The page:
News your company never wants to hear―you’ve been the victim of a ransomware attack, and now you’re wondering what to do next.
The first thing to keep in mind is you’re not alone. Over 17 percent of all cyberattacks involve ransomware—a type of malware that keeps a victim’s data or device locked unless the victim pays the hacker a ransom. Of the 1,350 organizations surveyed in a recent study, 78 percent suffered a successful ransomware attack.
Ransomware attacks use several methods to infect networks or devices, including tricking individuals into clicking malicious links using phishing emails and exploiting vulnerabilities in software and operating systems, such as remote access. Cybercriminals typically request ransom payments in Bitcoin and other hard-to-trace cryptocurrencies, providing victims with decryption keys on payment to unlock their devices.
The good news is that in the event of a ransomware attack, there are basic steps any organization can follow to help contain the attack, protect sensitive information, and ensure business continuity by minimizing downtime.
Initial Ransomware Response
Determine which systems were impacted, and immediately isolate them.
Power down devices if you are unable to disconnect them from the network to avoid further spread of the ransomware infection.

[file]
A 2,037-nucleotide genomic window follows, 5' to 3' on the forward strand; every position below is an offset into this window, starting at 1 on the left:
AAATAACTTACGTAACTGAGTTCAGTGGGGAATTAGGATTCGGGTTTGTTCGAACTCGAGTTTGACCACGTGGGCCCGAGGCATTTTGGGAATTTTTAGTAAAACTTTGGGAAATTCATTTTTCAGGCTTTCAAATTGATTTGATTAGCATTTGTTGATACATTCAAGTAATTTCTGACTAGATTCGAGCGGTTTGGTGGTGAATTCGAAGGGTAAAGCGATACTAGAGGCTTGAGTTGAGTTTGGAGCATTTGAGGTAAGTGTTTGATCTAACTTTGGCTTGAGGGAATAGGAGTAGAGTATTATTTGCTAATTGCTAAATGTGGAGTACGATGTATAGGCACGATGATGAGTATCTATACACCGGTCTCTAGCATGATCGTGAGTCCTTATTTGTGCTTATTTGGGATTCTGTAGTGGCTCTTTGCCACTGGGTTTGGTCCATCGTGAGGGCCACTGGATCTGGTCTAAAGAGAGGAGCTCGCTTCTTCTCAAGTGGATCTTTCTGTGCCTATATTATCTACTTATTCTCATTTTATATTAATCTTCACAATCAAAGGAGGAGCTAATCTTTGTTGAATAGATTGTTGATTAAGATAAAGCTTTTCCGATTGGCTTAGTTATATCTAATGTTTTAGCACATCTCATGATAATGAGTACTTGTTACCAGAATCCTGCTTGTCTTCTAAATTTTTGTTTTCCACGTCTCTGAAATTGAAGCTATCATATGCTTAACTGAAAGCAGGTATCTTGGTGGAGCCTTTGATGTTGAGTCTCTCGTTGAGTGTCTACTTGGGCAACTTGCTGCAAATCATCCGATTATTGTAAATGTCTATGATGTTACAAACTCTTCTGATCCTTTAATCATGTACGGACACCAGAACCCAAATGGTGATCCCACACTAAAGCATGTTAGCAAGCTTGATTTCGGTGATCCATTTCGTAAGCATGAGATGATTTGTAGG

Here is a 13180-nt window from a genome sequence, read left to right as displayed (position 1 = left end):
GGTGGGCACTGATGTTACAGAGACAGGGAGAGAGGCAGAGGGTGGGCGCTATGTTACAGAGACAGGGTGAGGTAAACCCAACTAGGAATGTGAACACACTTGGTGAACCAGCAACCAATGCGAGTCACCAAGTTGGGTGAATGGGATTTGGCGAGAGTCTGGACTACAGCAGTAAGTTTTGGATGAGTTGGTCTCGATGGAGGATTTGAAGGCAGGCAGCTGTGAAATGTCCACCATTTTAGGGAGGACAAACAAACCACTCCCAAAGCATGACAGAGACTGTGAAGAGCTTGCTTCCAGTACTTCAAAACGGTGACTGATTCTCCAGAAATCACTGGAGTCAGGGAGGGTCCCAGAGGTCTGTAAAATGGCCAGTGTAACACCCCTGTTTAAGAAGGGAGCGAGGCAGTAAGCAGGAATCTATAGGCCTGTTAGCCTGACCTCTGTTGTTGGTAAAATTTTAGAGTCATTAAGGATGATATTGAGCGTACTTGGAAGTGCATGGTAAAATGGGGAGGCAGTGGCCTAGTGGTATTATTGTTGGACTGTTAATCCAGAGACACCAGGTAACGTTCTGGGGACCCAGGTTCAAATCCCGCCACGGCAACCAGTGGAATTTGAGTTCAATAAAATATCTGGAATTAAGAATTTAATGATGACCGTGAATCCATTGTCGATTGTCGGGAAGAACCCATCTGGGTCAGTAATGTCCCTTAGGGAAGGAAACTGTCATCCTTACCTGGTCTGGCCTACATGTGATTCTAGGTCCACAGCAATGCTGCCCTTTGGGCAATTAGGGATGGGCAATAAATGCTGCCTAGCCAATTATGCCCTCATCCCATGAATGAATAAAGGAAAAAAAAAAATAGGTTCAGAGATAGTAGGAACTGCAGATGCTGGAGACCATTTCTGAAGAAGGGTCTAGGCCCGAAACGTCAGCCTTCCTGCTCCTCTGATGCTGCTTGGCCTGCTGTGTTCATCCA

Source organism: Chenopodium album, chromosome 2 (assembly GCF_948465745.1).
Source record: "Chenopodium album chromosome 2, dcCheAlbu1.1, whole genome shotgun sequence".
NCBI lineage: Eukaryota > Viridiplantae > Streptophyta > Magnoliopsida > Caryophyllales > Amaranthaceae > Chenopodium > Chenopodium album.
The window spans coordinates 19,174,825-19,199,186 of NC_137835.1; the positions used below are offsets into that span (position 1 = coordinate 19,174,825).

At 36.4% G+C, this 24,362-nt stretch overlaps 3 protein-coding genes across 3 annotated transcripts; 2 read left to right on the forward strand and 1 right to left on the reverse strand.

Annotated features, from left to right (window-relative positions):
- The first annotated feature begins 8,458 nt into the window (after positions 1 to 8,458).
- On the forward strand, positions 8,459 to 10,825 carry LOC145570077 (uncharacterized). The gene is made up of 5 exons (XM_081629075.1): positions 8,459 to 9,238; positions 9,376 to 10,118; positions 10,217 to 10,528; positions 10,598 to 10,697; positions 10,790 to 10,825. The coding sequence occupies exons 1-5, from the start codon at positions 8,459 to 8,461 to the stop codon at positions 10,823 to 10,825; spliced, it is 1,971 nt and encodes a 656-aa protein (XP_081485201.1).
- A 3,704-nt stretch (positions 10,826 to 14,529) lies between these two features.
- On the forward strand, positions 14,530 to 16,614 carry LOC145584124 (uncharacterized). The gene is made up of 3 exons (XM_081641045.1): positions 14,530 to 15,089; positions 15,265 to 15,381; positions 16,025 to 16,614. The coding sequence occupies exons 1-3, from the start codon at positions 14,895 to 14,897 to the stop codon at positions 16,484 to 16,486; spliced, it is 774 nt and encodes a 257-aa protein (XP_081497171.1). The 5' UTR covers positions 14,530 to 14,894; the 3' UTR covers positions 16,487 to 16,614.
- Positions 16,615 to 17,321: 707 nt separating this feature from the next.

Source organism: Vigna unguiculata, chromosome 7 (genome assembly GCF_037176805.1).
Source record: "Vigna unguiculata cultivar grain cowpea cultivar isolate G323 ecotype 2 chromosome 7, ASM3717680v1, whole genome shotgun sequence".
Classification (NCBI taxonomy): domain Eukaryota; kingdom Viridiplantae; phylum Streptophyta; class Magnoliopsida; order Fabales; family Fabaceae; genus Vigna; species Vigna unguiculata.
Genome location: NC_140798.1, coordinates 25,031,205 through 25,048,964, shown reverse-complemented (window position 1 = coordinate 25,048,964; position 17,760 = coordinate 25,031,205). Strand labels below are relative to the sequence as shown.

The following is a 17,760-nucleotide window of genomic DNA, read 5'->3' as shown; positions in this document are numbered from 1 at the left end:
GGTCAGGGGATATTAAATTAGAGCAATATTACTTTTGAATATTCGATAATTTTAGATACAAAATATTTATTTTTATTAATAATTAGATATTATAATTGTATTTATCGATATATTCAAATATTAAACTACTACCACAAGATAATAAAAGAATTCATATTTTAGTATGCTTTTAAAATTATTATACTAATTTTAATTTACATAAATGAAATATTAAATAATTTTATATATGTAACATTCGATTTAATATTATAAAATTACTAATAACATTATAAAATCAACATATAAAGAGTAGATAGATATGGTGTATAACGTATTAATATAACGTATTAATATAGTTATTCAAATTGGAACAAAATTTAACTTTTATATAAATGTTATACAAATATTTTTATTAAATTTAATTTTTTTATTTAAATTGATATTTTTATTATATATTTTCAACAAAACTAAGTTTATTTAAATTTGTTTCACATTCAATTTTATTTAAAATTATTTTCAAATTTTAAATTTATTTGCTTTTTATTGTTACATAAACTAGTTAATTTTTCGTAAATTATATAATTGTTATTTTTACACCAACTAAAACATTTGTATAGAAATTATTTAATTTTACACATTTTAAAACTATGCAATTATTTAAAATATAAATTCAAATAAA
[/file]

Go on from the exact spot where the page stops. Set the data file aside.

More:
Triage impacted systems for restoration and recovery.
Examine existing organizational detection or prevention systems (e.g., antivirus, EDR, IDS, Intrusion Prevention System) and logs.
Notify your security team.
Containment and Eradication
Now that you’ve isolated affected devices, you’re likely eager to unlock your devices and recover your data. While eradicating ransomware infections can be complicated to manage, particularly the more advanced strains, the following steps can start you on the path to recovery.
If you’ve been lucky enough to remove the ransomware infection, it’s time to start the recovery process.
Start by updating your system passwords, then recover your data from backups. You should always aim to have three copies of your data in two different formats, with one copy stored offsite. This approach, known as the 3-2-1 rule, allows you to restore your data swiftly and avoid ransom payments.
Deciding whether to pay
Deciding whether to make a ransom payment is a complex decision. Most experts suggest you should only consider paying if you’ve tried all other options and the data loss would be significantly more harmful than the payment.
Regardless of your decision, you should always consult with law enforcement officials and cybersecurity professionals before moving forward.
Paying a ransom doesn’t guarantee you’ll regain access to your data or that the attackers will keep their promises—victims often pay the ransom, only to never receive the decryption key. Moreover, paying ransoms perpetuates cybercriminal activity and can further fund cybercrimes.
Preventing future ransomware attacks
Email security tools and anti-malware and antivirus software are critical first lines of defense against ransomware attacks.
Organizations also rely on advanced endpoint security tools like firewalls, VPNs, and multi-factor authentication as part of a broader data protection strategy to defend against data breaches.